George Osborne

Full text: George Osborne’s speech at the Spectator Parliamentarian awards

Full text: George Osborne's speech at the Spectator Parliamentarian awards
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I am honoured to be invited to present these awards. Thank you very much for taking me out of my unemployment. When I read the Spectator front cover on the eve of the referendum, I thought it was advice on how to vote: ‘Out - and into the world’. But it turned out to be career advice to me. And of course, normally these annual awards are presented by last year’s winner of ‘Politician of the year’, David Cameron. And it’s another example of where he’s disappeared and left me holding the baby. I wanted to support the Spectator magazine - a brilliant weekly compendium on the arts, on politics, on society. Yours for only £4.25 - or $4 because of the policies of the Spectator.

Fraser, you are a forceful editor, doughty defender of press freedom. Andrew, you are an expert chair, a formidable journalist in your own right. Indeed, I always made it a rule in the six years that I was Chancellor of the Exchequer, never to be interviewed by Andrew Neil because he was too good. And I relaxed this rule once, just once, in those six years, and within two weeks I had lost a national referendum, divided the Conservative party, split my friends, lost my job and I end up standing here grinning about to present awards to all my bezzies.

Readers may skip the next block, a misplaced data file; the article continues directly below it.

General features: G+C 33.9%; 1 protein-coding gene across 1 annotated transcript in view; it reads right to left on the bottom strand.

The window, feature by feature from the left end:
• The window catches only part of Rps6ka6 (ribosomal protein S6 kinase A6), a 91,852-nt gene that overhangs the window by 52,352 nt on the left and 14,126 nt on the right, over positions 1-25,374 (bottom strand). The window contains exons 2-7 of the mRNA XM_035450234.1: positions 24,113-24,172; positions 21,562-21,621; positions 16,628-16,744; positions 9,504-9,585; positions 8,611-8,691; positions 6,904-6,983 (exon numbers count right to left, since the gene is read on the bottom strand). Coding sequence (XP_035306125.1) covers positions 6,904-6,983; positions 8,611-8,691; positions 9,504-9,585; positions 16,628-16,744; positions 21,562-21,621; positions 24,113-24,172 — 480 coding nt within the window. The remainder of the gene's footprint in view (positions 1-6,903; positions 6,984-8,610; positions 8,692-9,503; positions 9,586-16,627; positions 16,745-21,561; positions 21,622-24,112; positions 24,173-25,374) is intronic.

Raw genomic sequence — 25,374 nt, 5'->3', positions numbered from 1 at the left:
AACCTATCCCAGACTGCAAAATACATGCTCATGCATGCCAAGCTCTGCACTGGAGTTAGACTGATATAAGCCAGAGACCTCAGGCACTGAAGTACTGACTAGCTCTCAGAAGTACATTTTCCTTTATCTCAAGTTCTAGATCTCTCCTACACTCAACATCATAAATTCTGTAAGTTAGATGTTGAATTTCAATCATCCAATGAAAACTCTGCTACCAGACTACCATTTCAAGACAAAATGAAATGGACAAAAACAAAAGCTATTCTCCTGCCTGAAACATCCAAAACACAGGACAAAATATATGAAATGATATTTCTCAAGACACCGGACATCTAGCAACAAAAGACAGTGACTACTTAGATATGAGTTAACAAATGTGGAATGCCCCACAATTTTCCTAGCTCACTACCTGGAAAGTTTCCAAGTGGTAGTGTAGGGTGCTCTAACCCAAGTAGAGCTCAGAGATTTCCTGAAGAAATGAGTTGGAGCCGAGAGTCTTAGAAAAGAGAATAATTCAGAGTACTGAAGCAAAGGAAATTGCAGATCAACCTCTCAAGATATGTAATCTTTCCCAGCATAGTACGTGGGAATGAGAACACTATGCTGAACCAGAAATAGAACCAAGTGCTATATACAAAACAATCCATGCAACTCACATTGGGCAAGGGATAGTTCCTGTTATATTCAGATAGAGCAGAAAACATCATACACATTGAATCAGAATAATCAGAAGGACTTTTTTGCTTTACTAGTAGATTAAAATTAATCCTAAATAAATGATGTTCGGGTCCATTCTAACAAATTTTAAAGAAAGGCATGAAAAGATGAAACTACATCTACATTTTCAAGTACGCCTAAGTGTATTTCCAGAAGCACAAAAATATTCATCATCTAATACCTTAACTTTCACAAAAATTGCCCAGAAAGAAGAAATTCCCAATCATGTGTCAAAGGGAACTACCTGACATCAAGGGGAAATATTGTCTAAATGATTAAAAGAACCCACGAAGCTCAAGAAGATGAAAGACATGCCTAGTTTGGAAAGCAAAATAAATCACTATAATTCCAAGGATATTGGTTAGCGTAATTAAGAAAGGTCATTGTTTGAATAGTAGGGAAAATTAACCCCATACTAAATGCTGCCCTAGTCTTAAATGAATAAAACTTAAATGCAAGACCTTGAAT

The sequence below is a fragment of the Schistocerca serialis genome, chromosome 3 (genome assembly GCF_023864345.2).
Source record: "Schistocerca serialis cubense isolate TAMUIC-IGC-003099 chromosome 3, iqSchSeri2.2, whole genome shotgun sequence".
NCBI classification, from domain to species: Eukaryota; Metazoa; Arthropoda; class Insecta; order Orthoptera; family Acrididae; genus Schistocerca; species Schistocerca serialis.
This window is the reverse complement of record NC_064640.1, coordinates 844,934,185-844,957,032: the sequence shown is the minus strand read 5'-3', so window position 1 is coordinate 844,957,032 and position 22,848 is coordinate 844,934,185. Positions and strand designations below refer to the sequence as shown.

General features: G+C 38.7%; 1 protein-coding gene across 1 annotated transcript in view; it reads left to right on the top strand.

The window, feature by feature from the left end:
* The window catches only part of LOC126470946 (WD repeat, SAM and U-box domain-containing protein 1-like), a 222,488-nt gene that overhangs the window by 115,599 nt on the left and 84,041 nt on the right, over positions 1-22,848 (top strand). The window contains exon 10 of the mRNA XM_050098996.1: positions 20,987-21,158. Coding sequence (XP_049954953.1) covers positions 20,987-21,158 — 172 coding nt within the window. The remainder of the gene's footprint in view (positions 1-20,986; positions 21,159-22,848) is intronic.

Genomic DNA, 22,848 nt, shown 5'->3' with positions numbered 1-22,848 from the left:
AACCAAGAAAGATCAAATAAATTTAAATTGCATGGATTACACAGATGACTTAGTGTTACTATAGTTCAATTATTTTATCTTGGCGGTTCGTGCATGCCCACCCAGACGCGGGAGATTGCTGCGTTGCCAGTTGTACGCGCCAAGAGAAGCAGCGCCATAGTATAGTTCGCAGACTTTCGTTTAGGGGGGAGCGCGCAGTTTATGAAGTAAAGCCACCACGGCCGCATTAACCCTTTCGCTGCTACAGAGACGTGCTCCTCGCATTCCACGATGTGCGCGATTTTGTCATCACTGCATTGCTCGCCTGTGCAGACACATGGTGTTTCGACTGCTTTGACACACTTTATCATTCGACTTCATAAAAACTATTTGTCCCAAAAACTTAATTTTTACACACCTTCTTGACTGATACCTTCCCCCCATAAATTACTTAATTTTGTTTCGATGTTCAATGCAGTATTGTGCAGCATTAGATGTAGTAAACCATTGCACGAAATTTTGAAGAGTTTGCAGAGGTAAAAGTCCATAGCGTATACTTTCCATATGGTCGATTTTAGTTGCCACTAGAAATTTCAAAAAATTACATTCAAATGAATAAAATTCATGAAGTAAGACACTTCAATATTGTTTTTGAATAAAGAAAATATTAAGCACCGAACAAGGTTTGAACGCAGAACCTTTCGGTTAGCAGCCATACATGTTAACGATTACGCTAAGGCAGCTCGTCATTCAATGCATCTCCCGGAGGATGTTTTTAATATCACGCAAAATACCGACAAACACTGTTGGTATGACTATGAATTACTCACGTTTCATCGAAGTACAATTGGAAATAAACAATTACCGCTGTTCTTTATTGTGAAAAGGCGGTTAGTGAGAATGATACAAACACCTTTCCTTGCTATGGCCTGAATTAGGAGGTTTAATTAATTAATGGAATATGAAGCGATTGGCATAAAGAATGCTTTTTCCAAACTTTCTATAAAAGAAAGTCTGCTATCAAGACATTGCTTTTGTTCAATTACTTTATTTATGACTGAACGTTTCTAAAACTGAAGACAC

So it has been an extraordinary year, as Fraser says, for connoisseurs of politics. And later, when I give out the awards, there won’t be much time for chit chat - a bit like when Theresa and I last spoke. So I thought I would use the opportunity I now have to hand out some awards of my own: the real Parliamentary awards. So first, let's start with the 'Sam Allardyce campaign manager of the year' award. And the undisputed winner this year is my good friend, brilliant former minister, Michael Gove. Now Michael made up with the quantity of his leadership campaigns what they lacked in quality. And indeed Michael and I remain good friends because fortunately he never offered me his support. Now unfortunately Michael can’t be here tonight to pick up his award, because you see he’s got an 11-year-old son so he can’t just leave him.

The second award tonight is the 'Huma Abedin email of the year' award. Now I actually won this award back in 2008 when we accidentally emailed our entire conference plan, including our secret announcement on inheritance tax, to the Lib Dem MP Michael Hancock, rather than Matthew Hancock. Fortunately, Mike Hancock and his researchers had other ways of spending their afternoons than reading their emails. This year’s winner of the email of the year award is, of course, Sarah Vine. A wonderful must-read columnist and, with a single email of only a few sentences, Sarah succeeded in switching the support of the Daily Mail, losing the support of Rupert Murdoch, destroying the leadership campaign of Boris Johnson, preparing the way for Theresa May to become the Prime Minister, beginning the leadership campaign of Michael Gove and ending the leadership campaign of Michael Gove. And that is the new technology we’re all wrestling with in politics.